This means that people's wealth/success or failure/poverty is much more a reflection of their access to resources than it is a reflection of their commitment to hard work. Hard work does not equal success. Access to resources equals success.

A syllogism to summarize my perspective:

  • I believe the claim that all people are equal in worth includes within it the claim that all people should have equal access to the resources necessary to be healthy and successful. (It should be noted that success does not have to be defined economically, but let's be honest, in our society, success is defined economically, so I'll just stay within that definition for now. Perhaps I will post an opposition to our current economic system later.)
  • I also think that observations of society can easily demonstrate that people have historically not had equal access to the resources necessary for health and success. Furthermore, I think we can easily conclude that a person's current access to resources is very related to (if not wholly determined by) their access to resources in the past.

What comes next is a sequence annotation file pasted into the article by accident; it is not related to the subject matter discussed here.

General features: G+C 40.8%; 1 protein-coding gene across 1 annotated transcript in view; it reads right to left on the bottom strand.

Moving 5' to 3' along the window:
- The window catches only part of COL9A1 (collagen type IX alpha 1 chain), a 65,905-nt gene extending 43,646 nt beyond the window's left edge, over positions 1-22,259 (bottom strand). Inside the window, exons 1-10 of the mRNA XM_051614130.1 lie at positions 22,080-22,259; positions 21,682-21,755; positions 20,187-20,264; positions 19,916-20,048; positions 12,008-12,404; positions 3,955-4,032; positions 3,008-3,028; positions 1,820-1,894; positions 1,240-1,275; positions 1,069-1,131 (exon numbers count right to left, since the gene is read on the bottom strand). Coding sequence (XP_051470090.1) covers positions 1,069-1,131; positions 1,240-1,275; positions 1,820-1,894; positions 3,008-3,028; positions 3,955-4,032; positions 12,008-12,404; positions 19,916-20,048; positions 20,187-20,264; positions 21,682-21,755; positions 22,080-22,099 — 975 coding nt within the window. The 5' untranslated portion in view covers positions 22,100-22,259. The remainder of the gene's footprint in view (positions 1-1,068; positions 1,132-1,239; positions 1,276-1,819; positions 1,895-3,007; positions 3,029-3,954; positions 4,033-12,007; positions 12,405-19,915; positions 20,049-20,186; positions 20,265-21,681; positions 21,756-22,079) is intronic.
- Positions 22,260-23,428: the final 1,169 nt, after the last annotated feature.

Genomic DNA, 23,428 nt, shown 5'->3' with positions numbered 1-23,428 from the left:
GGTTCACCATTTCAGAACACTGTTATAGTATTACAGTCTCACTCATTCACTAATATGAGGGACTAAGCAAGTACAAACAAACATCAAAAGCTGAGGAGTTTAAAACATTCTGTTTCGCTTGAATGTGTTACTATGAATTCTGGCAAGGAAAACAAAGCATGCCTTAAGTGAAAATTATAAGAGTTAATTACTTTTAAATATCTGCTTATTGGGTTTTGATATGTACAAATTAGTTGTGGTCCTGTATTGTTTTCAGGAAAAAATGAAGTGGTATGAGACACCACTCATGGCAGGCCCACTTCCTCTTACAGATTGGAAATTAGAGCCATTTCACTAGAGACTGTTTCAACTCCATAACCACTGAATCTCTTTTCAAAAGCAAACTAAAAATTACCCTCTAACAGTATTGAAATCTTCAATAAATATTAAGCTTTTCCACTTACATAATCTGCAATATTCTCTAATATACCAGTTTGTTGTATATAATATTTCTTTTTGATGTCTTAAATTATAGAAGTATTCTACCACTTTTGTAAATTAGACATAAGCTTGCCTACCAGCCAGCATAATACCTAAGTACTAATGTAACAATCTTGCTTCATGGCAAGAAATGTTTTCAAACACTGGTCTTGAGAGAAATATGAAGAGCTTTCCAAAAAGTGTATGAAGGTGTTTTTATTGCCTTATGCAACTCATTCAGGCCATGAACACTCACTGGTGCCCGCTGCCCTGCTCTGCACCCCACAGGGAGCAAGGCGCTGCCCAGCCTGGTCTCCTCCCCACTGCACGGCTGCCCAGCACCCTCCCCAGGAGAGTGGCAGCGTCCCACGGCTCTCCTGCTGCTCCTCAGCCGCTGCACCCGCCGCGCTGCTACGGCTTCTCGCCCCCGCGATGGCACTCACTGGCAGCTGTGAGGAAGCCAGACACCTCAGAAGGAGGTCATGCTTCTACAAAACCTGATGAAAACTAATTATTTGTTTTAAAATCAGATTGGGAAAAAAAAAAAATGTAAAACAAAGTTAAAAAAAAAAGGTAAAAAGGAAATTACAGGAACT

• Therefore, if we assert that all people are equal in worth, then we must also support practices that (at least start to) correct the history of un-equal access to resources.

I could be more blunt about what this means for me in terms of practices and politics, but perhaps I should leave that for another day. I also could relate this post to terms like 'structural racism' and 'privilege' but again, I think that might need to be saved for another day.

What are your thoughts on this? Do you agree with my observations about the history of un-equal access to resources? Do you agree that previous un-equal access to resources greatly impacts current access to resources? Do you agree that a claim of equality of worth for all people includes within it the claim that all people should have equal access to resources?